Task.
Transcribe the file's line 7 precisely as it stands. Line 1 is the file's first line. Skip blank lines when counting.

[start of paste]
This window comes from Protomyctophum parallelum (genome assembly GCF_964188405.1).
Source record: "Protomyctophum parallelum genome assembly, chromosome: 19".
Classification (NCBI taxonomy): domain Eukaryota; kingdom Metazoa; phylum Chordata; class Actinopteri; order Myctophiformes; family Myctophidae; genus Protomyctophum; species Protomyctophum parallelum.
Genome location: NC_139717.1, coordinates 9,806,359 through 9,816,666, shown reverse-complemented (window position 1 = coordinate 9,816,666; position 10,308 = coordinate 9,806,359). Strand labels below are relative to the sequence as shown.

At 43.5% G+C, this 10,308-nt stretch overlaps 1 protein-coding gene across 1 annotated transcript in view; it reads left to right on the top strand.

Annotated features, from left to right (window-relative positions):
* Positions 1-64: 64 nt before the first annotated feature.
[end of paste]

* Positions 1-64: 64 nt before the first annotated feature.